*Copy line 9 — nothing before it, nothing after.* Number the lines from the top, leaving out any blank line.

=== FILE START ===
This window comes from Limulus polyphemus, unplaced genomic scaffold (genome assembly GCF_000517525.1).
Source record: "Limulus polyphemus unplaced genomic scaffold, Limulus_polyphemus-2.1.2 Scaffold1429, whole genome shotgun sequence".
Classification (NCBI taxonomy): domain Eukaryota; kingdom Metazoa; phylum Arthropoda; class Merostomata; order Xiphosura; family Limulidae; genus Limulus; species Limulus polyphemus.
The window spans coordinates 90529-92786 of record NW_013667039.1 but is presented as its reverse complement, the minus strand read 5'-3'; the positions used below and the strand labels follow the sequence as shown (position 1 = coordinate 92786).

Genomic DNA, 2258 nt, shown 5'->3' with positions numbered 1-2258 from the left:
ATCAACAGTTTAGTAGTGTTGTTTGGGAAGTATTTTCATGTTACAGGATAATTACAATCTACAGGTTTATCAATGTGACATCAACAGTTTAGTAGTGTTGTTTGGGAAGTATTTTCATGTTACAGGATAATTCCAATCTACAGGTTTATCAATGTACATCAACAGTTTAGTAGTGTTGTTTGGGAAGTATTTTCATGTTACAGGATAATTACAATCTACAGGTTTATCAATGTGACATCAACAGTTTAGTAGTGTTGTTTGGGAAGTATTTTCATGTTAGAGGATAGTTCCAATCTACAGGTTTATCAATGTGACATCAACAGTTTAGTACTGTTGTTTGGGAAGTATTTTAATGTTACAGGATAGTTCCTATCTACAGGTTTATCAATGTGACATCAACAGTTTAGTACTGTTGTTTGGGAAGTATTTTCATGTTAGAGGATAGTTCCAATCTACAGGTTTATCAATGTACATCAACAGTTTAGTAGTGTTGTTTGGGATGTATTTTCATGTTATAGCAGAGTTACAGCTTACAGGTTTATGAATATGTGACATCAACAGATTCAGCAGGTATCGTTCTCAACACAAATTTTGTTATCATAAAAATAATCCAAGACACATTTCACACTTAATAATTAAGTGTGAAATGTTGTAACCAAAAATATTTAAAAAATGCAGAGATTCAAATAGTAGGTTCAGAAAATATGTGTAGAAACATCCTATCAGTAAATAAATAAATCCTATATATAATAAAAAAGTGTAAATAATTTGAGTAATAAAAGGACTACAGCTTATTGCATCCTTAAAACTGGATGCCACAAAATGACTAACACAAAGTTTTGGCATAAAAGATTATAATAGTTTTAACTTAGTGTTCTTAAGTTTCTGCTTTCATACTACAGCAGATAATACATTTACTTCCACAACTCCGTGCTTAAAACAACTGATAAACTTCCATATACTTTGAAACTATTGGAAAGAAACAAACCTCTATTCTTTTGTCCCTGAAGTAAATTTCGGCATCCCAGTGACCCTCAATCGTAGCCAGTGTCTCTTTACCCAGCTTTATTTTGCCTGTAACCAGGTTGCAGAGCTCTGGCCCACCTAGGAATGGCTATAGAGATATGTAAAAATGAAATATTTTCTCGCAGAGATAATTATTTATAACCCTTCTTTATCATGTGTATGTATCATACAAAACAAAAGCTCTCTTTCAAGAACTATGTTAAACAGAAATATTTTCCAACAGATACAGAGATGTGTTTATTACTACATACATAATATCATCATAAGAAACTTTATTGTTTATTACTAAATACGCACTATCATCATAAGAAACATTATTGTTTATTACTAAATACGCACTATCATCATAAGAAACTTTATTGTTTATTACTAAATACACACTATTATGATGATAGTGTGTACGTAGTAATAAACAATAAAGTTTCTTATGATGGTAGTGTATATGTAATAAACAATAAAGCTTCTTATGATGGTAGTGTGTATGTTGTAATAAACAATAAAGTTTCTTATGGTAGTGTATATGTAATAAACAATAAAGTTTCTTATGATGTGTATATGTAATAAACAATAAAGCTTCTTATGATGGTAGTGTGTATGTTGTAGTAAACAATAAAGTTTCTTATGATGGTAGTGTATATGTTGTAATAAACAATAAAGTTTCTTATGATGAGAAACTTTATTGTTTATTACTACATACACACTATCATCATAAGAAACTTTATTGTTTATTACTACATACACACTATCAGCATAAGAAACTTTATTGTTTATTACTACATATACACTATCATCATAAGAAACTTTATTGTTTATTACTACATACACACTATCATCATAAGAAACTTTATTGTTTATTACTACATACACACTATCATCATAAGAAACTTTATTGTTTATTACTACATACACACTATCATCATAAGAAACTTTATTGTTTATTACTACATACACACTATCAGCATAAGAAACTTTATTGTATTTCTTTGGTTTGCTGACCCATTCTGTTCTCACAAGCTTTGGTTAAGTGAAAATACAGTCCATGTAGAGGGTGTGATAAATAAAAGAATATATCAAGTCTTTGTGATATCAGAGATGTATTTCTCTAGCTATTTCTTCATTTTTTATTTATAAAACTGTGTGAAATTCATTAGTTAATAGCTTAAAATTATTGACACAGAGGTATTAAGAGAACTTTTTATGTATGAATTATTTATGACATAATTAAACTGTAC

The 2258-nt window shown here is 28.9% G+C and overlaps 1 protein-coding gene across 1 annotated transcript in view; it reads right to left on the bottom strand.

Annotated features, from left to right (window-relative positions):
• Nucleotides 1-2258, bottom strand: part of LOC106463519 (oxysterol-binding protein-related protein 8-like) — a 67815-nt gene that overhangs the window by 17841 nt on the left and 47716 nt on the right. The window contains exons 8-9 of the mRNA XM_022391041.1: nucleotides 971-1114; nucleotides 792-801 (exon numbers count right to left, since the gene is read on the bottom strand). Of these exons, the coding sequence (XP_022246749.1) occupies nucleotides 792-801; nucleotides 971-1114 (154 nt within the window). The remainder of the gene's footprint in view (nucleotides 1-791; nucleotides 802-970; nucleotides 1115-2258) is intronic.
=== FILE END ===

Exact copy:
• Nucleotides 1-2258, bottom strand: part of LOC106463519 (oxysterol-binding protein-related protein 8-like) — a 67815-nt gene that overhangs the window by 17841 nt on the left and 47716 nt on the right. The window contains exons 8-9 of the mRNA XM_022391041.1: nucleotides 971-1114; nucleotides 792-801 (exon numbers count right to left, since the gene is read on the bottom strand). Of these exons, the coding sequence (XP_022246749.1) occupies nucleotides 792-801; nucleotides 971-1114 (154 nt within the window). The remainder of the gene's footprint in view (nucleotides 1-791; nucleotides 802-970; nucleotides 1115-2258) is intronic.